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Cookies, Coleslaw, and Stoops: The Influence of Dutch on the North American Languages Paperback – September 15, 2009

ISBN-13: 978-9089641243 ISBN-10: 9089641246

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Cookies, Coleslaw, and Stoops: The Influence of Dutch on the North American Languages + Exploring Historic Dutch New York: New York City * Hudson Valley * New Jersey * Delaware + Dutch New York: The Roots of Hudson Valley Culture
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Product Details

  • Paperback: 384 pages
  • Publisher: Amsterdam University Press (September 15, 2009)
  • Language: English
  • ISBN-10: 9089641246
  • ISBN-13: 978-9089641243
  • Product Dimensions: 6.1 x 0.7 x 9.2 inches
  • Shipping Weight: 1.3 pounds (View shipping rates and policies)
  • Average Customer Review: 4.2 out of 5 stars  See all reviews (4 customer reviews)
  • Amazon Best Sellers Rank: #1,763,064 in Books (See Top 100 in Books)

Editorial Reviews

Review

“As a kid in New York’s Mohawk Valley I played along the laag kill, called out Kip, Kip, Kip! to our chickens at feeding time, talked to friends on their stoeps after school, and got winklehawks in my blue jeans from scrambling through barbed wire fences. It wasn’t until years later that I realized how many Dutch expressions survived in my dialect. This book is a linguistic treasure chest for anyone who grew up in the area covered by the Dutch colony of New Netherland.”

(Charles Gehring, New York State Library)

About the Author

Nicoline van der Sijs is a linguist and a coeditor of the multi-volume Dutch Etymological Dictionary.


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Customer Reviews

4.2 out of 5 stars
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Most Helpful Customer Reviews

9 of 9 people found the following review helpful By Sheri on January 10, 2010
Format: Paperback
An entertaining and informative book especially for anyone who loves Dutch culture or is interested in American history and language. The author traces Dutch Immigration to America, shows where the largest settlements led to numerous Dutch Place names still in use today and lists the origins of numerous words contributed by Dutch immigrants to English still in use today. Important words like waffle,noodles,turkey,caboodle and the all important cookieStroopwafels - 20 Dutch Caramel Syrup Waffle Cookies.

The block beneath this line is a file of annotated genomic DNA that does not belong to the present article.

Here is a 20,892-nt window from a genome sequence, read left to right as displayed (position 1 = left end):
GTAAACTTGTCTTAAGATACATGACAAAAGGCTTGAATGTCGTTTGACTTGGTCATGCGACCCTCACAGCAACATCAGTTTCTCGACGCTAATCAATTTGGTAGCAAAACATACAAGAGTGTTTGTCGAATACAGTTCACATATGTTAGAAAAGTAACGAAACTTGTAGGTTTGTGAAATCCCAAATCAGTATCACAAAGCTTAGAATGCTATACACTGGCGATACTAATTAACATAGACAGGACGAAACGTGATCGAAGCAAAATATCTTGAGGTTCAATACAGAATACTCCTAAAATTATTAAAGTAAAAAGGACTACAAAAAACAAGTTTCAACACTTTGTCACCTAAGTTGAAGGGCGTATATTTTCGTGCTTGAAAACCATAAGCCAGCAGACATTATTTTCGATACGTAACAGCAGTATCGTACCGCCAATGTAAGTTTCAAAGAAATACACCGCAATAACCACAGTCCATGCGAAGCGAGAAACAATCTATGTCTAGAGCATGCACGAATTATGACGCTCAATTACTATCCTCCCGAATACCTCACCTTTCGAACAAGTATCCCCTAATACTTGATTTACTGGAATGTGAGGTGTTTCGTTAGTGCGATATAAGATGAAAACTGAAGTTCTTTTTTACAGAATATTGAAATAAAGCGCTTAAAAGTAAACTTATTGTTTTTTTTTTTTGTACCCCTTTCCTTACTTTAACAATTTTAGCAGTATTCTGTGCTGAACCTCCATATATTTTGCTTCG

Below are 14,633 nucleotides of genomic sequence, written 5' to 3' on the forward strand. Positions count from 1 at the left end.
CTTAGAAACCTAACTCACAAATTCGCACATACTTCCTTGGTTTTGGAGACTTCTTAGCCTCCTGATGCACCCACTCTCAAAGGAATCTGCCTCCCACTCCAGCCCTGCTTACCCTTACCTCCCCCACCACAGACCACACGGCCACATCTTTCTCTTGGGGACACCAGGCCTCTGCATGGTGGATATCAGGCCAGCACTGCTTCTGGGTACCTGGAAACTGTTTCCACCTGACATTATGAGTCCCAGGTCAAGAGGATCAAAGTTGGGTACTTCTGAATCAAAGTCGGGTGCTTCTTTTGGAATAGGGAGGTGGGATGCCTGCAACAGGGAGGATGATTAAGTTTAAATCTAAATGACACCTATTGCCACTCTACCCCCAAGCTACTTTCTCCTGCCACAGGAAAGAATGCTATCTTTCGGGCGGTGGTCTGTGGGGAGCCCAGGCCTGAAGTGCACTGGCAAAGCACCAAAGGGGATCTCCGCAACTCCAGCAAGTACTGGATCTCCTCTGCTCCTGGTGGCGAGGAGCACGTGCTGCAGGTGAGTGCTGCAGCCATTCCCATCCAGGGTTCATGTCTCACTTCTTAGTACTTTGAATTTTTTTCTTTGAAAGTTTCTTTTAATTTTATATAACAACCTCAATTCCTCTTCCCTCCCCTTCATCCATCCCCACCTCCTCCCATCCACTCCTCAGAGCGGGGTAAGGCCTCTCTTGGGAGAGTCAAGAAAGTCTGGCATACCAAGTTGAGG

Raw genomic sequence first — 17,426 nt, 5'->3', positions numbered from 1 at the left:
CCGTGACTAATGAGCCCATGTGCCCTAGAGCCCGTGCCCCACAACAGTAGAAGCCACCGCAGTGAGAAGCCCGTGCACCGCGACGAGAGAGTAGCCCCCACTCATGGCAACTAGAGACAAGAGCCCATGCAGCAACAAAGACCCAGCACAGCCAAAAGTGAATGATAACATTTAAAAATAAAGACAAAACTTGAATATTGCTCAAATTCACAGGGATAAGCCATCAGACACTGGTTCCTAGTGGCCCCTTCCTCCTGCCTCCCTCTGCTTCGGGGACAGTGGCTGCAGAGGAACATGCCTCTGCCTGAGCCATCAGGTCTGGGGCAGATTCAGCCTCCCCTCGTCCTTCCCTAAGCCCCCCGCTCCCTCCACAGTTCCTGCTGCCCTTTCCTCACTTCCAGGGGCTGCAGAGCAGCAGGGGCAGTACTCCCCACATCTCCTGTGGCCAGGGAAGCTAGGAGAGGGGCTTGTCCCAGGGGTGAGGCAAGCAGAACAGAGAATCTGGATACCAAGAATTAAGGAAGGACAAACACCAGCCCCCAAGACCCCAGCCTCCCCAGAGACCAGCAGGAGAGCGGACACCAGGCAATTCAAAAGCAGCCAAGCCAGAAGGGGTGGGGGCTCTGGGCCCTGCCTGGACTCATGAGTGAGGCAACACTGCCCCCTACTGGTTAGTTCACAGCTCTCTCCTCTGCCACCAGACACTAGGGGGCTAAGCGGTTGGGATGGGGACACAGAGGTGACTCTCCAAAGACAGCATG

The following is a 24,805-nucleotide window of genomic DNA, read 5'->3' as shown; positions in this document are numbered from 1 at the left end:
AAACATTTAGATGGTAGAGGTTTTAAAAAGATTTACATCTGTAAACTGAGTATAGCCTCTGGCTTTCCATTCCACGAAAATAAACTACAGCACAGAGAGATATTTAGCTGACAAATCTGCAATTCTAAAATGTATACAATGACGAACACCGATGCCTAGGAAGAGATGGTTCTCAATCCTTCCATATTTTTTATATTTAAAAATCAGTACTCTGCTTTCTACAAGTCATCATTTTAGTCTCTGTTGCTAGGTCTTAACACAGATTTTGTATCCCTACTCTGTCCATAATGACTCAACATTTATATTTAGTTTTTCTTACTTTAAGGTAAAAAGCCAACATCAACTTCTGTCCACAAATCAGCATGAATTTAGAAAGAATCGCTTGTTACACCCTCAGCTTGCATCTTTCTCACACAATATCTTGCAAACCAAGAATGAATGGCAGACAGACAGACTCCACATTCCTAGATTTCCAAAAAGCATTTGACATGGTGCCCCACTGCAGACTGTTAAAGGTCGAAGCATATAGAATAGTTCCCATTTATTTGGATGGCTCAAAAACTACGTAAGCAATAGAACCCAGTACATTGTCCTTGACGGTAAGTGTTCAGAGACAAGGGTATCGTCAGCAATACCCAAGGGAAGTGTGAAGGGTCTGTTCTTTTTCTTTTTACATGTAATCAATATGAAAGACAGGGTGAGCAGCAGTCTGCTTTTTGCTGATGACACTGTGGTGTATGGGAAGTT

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Explains words in the English language that come from the Dutch language. The author explains how over the course of time these words have evolved into our present day language.
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"Cookies, Coleslaw, and Stoops" is full of interesting information but is a very slow read -- not due to its content, but because translator Piet Verhoeff could have used a much stronger American English editor. The book also needed a better design team.

Some notes:

Word order is often unidiomatic, littered with choppy fragments separated by commas.
Phrases are sometimes awkward, such as: "with in brackets the date since when they have been known".
Some words assumed to be commonplace are actually regionalisms or out of use, such as "dominie".
British words and phrases are occasionally used rather than American ones.
Sometimes whole words are separated, perhaps under the assumption that American words do not conjoin like Dutch ones, such as "paper boy" instead of "paperboy".
The books shifts unexpectedly from formal to colloquial and back.
Cross-references are relatively useless, providing sections rather than page numbers (there is no electronic edition).
The book's design often juxtaposes illustrations and captions and text in such a way that the reader must search for the continued sentence at page turns.
There is no index (again, there is no electronic edition, making a printed index essential).
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I bought this as a Chrsitmas gift for someone who requested it. She enjoyed the book.
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